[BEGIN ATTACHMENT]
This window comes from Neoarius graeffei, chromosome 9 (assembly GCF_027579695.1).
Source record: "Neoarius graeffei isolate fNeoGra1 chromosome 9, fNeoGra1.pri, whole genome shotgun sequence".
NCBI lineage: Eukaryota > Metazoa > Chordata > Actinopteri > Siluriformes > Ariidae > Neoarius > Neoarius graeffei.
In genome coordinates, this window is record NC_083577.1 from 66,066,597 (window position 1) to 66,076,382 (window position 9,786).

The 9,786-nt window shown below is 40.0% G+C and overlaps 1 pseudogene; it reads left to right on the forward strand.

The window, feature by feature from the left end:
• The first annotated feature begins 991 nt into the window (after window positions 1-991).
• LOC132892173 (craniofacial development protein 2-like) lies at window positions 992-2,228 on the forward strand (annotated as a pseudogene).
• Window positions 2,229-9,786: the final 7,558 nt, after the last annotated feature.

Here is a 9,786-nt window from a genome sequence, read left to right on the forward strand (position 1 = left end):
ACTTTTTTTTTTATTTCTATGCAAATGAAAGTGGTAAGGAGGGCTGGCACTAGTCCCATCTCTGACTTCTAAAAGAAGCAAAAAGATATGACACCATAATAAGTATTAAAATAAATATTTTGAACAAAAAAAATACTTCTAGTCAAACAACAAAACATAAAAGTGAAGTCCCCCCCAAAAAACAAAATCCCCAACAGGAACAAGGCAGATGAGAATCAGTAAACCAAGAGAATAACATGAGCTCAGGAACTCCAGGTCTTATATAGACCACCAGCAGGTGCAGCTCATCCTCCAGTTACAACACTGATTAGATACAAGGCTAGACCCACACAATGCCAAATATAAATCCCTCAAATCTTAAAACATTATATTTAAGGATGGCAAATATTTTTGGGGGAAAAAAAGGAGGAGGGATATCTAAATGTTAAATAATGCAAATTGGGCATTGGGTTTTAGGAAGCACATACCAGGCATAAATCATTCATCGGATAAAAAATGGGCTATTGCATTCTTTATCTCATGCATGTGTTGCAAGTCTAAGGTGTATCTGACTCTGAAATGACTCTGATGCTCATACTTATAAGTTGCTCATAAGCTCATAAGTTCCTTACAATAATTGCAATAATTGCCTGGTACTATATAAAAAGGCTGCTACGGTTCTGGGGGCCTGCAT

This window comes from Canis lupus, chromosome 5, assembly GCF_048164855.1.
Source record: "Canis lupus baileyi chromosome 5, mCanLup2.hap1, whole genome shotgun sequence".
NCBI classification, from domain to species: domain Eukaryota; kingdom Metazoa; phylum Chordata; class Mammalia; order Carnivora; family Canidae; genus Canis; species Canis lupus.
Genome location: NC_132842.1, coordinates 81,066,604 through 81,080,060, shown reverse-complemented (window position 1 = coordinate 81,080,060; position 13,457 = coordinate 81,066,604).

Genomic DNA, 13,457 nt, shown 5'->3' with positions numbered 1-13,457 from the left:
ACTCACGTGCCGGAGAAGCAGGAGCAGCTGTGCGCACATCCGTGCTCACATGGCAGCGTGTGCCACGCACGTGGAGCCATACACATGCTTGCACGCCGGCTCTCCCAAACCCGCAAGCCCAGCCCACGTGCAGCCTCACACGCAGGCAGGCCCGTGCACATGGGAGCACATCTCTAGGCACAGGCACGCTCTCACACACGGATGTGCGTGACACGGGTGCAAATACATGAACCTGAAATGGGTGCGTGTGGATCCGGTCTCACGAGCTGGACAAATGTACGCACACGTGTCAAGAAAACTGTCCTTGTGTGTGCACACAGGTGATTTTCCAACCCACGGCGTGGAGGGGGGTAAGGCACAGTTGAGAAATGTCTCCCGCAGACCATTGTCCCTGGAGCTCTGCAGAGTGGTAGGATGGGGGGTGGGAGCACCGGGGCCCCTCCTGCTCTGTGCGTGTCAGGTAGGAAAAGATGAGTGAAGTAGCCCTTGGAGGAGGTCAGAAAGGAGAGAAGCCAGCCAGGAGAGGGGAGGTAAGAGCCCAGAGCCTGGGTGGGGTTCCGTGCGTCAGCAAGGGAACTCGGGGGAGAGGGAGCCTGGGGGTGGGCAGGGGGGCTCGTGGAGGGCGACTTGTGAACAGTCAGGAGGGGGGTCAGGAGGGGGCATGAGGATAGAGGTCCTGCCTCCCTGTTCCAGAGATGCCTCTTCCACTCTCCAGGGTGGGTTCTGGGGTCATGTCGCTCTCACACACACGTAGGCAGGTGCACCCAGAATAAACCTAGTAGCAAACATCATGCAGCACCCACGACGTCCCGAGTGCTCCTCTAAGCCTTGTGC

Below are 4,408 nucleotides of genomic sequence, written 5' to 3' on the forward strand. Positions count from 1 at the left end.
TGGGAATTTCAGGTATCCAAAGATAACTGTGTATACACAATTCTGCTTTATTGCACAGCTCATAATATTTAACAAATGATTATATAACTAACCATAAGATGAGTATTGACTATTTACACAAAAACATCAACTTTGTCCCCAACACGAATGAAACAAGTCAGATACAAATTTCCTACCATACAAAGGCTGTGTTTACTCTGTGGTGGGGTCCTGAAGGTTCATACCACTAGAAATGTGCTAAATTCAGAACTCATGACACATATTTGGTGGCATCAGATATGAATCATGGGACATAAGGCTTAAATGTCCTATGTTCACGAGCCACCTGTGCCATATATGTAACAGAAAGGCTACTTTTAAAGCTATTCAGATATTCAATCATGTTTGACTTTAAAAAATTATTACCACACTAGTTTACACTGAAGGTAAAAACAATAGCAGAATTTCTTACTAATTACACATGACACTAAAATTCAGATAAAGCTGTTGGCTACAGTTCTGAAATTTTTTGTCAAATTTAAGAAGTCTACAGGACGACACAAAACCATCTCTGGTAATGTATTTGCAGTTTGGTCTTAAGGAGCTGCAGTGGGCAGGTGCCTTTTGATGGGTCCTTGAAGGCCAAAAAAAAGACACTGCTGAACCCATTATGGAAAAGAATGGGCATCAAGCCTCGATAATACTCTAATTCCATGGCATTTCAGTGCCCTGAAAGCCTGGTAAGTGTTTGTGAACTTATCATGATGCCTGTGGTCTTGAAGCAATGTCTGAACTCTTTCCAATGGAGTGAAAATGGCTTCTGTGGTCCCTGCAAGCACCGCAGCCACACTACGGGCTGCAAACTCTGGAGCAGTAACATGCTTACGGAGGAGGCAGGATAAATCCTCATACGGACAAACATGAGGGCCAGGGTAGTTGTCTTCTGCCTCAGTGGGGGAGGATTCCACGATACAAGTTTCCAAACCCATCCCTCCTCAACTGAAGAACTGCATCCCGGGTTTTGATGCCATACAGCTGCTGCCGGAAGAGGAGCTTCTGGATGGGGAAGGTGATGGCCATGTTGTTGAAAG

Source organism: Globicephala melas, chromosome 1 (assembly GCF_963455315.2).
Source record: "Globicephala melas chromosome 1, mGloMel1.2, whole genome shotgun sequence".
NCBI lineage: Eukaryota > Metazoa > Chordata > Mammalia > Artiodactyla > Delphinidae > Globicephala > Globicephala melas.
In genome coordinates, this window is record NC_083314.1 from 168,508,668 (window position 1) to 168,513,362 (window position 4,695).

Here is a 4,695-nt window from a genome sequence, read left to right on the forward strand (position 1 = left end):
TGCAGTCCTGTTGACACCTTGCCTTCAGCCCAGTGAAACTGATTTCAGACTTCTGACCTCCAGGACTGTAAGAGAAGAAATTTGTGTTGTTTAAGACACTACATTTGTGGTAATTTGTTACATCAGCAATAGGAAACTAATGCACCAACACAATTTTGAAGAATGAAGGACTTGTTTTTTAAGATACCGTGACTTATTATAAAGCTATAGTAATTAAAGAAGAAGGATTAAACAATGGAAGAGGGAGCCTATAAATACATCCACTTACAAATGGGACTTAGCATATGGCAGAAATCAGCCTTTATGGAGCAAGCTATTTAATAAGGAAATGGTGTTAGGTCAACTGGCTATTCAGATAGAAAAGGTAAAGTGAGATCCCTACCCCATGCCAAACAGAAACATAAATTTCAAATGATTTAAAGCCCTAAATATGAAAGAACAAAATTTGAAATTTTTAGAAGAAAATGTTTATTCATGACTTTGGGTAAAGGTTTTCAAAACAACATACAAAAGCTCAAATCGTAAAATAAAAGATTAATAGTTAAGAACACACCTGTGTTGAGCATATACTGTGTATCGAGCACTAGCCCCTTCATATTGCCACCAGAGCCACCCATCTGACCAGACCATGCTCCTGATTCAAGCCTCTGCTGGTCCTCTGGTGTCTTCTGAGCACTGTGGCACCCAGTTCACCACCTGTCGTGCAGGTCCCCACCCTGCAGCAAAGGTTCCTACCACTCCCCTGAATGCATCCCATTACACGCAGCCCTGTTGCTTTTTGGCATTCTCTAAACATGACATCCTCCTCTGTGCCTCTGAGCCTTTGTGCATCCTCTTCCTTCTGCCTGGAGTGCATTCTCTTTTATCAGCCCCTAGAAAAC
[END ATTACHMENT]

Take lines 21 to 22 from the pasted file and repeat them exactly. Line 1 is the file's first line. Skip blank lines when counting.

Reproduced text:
Source record: "Globicephala melas chromosome 1, mGloMel1.2, whole genome shotgun sequence".
NCBI lineage: Eukaryota > Metazoa > Chordata > Mammalia > Artiodactyla > Delphinidae > Globicephala > Globicephala melas.